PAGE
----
• Restaurants must adhere to Health Ministry's social distancing directive or else their licences will be cancelled.
• Some indignant customers assert that since they come from the same household, they are not a risk to anybody when seated together.
Social distancing, especially for family members, is among the challenges the reopened restaurants are facing.
Much as they would like to have the family seated at a table, the restaurants must adhere to the Health Ministry's social distancing directive or else their licences will be cancelled.
Café Deli's Tumani House branch, for instance, reopened on Saturday. The manager spent most of the day explaining to adamant customers why they must adhere to social distancing.
Some of the indignant customers asserted that since they come from the same household, they are not a risk to anybody when seated together.
“It has been a challenge convincing customers who walk in together to sit separately. But laws are laws and we have to adhere to Ministry of Health directive or risk having our licence revoked,” Café Deli chief executive Obado Obadoh said.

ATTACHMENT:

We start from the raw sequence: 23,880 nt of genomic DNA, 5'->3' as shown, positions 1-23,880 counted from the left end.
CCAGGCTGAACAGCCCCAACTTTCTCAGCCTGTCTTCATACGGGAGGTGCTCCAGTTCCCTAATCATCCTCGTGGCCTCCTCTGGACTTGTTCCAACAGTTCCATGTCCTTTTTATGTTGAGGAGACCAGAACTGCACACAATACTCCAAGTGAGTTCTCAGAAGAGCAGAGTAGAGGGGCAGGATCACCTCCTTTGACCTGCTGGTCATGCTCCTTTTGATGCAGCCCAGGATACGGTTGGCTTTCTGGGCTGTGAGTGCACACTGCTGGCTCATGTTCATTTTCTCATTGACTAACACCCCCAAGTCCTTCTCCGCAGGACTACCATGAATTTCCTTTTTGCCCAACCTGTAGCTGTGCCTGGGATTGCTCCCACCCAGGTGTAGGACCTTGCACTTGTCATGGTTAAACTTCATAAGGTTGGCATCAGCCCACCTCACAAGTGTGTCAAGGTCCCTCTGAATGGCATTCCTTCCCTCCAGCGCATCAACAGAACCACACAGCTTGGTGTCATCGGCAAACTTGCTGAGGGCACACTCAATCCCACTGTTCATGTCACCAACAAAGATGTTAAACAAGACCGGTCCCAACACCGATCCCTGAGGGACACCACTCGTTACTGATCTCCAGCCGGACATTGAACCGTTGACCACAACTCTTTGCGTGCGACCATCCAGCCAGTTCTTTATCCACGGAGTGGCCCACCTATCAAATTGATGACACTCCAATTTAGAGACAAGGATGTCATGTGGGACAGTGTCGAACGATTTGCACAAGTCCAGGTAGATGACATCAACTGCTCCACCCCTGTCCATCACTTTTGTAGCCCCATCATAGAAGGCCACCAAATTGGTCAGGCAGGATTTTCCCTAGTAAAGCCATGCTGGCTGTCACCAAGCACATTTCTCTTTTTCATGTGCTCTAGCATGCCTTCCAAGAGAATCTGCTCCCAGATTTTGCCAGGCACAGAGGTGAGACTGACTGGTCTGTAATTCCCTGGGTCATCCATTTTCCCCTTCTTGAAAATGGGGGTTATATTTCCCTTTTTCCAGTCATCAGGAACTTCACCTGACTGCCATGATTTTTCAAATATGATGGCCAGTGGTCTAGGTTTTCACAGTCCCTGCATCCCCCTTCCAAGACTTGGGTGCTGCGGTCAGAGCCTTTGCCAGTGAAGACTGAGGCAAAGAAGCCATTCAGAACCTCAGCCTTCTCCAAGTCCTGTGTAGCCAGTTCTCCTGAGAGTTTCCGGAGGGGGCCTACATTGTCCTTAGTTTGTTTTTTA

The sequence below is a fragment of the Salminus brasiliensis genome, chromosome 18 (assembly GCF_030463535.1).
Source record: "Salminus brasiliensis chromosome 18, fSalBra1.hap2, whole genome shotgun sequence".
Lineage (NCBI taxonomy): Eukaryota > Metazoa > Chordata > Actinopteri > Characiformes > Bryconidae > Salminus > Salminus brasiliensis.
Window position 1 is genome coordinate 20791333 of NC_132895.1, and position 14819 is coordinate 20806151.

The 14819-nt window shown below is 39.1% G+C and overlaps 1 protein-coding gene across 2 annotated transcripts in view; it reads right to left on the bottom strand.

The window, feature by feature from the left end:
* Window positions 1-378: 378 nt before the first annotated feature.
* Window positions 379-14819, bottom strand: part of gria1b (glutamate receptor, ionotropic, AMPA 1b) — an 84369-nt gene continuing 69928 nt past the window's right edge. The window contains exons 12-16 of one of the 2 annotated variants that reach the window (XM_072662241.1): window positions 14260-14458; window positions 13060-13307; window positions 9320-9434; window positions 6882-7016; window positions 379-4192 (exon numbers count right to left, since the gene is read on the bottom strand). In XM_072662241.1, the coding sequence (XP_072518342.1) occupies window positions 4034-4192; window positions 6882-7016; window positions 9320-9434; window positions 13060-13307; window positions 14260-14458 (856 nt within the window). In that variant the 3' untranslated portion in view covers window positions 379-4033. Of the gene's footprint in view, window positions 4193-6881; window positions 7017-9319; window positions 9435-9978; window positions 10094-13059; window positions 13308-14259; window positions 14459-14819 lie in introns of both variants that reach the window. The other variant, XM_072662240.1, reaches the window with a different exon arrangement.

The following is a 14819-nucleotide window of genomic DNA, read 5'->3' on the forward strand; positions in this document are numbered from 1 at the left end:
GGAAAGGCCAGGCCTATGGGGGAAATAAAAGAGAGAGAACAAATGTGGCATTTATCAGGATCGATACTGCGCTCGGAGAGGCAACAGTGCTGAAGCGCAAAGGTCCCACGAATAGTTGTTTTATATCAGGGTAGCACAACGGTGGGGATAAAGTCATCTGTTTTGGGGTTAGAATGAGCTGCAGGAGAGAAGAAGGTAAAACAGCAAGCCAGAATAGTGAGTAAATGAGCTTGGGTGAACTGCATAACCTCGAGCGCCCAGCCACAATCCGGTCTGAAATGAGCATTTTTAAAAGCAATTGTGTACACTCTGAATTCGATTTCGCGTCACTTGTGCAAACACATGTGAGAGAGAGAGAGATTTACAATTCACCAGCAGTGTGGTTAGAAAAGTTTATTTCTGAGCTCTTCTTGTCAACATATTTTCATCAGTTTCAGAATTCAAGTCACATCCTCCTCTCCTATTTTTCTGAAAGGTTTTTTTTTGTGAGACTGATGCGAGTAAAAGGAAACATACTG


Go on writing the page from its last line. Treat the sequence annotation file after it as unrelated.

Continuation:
Eventually, such customers half-heartedly agree to keep the social distance. To them, social distancing in restaurants makes no sense.
“Some of these directives are not logical. I sleep on the same bed with my wife, spend the whole day around her but when I get to a restaurant, I’m told she has to sit at another table, one metre away,” complained Alfred Maina at Café Deli.
Obadoh was sympathetic, but it at the same time said it was not easy to tell whether a man and a woman arriving at an eatery are husband and wife.
“It would be great if the government considered couples or people who live together to sit close at a table. It is, however, risky without proof that these people come from the same household,” he said.
Another challenge is convincing customers to leave restaurants by 4pm, three hours to curfew time.
According to Obadoh, clients do not understand why they should be shooed away three hours to lockdown even when it is explained to them that staff need time to tidy up, reconcile records and also leave for home before curfew.
“We would love to keep the customers at the restaurant till 6pm if that was possible, but there are so many reasons we insist that the last order is taken at 3.30pm,” he said.
“It takes about an hour to reconcile our records and clear for the day. We allow our staff at least two hours to get to their houses before curfew time. We also ensure that we open by 7am,” he added.
The situation was replicated in many other Central Business District restaurants like Java House and CJs.
At CJs, some customers demanded to be let in "as there are empty seats". Tables look unoccupied due to the adherence of social distancing requirement.
- mwaniki fm